Carron Valley groups get go ahead for community woodland transfer

FOREST Enterprise Scotland has approved plans to transfer land to create a new community woodland in the Carron Valley.

The move will be made under the Community Asset Transfer Scheme (CATS)

The plans, proposed by community body Valley Renewables Group (VRG) and supported by the Community Council and local residents, will develop a woodland area for local events and provide walking and adventure trails.   

In addition, the woodland will provide timber for home heating for 20 homes, helping to reduce fuel poverty.

Under the CATS programme, communities are given the opportunity to purchase, lease or use the National Forest Estate if it provides benefits for local people.

Rural Affairs Secretary Fergus Ewing  said: “The Scottish Government is committed to seeing ownership of land increasingly devolved to communities.

“I’m delighted that Scotland’s National Forest Estate is continuing the support the local community through the transfer of this land at Carron Valley.

“At present the community have few shared facilities so this new community woodland will strengthen their bond and cohesion.”

The Valley Renewables Group was set up initially as a development trust to administer community funds from the Craigengelt Wind Farm and is now managing benefits from other windfarms in the area.

The Group intends to invest income from the wind farm into to the new community woodland which will promote health and well-being through a range of activities.

Margaret Porter, chair of the Valley Renewables Group added: “This is an important and exciting milestone for our small, dispersed community, and will be our first community owned asset.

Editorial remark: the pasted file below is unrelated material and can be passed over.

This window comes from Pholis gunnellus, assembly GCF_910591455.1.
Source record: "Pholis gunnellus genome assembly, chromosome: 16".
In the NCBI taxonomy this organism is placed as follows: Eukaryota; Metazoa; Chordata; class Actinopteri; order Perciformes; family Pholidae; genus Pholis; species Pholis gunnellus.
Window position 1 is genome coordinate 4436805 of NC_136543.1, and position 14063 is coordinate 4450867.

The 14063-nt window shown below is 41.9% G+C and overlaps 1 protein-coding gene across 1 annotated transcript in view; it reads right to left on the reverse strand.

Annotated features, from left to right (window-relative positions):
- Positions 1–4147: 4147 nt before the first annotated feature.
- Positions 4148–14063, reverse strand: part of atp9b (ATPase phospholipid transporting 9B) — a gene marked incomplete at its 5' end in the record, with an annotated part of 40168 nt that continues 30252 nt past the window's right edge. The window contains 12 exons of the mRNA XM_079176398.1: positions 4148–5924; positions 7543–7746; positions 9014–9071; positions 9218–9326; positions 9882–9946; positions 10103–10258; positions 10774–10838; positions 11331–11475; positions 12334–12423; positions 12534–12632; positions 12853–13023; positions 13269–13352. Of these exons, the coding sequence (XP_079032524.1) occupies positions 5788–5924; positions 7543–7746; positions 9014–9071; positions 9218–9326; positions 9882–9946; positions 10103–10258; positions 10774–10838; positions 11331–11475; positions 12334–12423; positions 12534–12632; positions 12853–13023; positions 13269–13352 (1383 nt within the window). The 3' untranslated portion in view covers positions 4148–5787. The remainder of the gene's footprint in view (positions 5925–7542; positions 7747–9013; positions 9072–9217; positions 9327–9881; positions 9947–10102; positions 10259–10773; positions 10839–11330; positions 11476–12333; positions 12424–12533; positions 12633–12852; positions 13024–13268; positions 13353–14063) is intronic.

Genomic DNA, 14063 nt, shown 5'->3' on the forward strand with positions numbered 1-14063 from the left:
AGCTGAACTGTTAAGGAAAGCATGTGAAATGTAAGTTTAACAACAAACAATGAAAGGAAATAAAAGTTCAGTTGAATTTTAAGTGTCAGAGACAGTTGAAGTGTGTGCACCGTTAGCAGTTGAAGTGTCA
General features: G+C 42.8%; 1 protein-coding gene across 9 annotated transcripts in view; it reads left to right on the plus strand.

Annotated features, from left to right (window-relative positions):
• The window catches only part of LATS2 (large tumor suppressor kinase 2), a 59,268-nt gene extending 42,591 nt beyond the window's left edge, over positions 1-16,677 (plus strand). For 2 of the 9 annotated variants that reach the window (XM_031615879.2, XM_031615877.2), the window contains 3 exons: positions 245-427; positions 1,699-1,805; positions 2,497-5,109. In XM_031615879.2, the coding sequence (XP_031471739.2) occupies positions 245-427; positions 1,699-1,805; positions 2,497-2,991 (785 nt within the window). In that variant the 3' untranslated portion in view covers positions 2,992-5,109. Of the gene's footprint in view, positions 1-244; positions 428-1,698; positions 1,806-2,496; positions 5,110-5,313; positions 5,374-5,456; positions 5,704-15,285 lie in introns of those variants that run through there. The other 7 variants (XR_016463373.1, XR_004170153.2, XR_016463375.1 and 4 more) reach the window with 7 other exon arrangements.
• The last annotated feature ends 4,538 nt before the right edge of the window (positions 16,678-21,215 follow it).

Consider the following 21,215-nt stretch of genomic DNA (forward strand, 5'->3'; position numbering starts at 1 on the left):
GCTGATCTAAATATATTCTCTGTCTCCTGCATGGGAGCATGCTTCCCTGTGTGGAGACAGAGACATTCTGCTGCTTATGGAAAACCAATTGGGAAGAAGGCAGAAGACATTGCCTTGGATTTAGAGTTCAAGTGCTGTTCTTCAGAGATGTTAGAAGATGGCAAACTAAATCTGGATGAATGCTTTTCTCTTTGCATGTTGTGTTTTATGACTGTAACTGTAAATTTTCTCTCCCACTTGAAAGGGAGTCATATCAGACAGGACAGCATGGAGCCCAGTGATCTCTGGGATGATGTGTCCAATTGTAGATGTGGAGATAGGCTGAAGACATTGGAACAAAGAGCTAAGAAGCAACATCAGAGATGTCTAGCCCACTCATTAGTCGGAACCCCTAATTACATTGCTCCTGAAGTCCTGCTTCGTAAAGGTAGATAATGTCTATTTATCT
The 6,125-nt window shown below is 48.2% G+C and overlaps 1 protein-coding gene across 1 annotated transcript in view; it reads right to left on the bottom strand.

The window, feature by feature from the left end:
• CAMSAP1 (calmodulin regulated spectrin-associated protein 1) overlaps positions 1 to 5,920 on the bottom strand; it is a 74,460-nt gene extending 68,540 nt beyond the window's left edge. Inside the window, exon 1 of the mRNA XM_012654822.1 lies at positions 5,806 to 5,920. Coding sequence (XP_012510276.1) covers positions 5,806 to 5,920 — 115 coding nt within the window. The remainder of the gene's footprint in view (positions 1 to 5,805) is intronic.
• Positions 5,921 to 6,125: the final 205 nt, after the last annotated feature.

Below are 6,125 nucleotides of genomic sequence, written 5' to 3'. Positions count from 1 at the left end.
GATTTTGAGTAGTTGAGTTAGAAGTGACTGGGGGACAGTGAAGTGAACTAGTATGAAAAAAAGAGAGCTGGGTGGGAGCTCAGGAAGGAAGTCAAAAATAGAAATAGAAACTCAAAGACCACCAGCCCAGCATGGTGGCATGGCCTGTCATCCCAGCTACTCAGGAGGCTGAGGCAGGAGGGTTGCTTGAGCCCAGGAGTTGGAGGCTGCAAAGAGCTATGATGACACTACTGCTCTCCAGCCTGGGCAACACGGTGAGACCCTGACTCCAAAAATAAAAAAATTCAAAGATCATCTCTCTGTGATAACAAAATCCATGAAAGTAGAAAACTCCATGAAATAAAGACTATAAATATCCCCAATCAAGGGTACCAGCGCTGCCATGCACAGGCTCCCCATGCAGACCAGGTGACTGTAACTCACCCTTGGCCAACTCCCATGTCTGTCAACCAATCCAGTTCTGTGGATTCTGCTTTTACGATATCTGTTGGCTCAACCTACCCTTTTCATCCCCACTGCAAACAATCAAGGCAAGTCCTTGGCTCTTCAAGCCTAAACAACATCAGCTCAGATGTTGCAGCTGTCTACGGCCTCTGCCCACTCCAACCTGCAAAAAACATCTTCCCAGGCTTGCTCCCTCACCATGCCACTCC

“Currently, we have no social facilities and this will give us a permanent base for community activities and events.

“We’ll be working to provide improved access to the forest, sustainable community wood fuel, up-skilling and educational opportunities, and an increased range of habitats for local people and visitors to enjoy.

“This represents a huge opportunity for our community to focus on a long-term project, to create jobs and to move forward together.”

A part-time woodland manager will be employed for the first two to three years in order to get the woodland properly established.

A further five applications for asset transfer are expected by next month while it is understood Forest Enterprise Scotland is working with a pipeline of over 15 other community asset transfer proposals.

WANT TO LEARN MORE? Read: Asset Transfer Under The Community Empowerment Act.

IMAGE CREDITS: Forest Enterprise Scotland

Shaun Milne is a Scottish based journalist with a particular interest in environmental issues, politics and travel.

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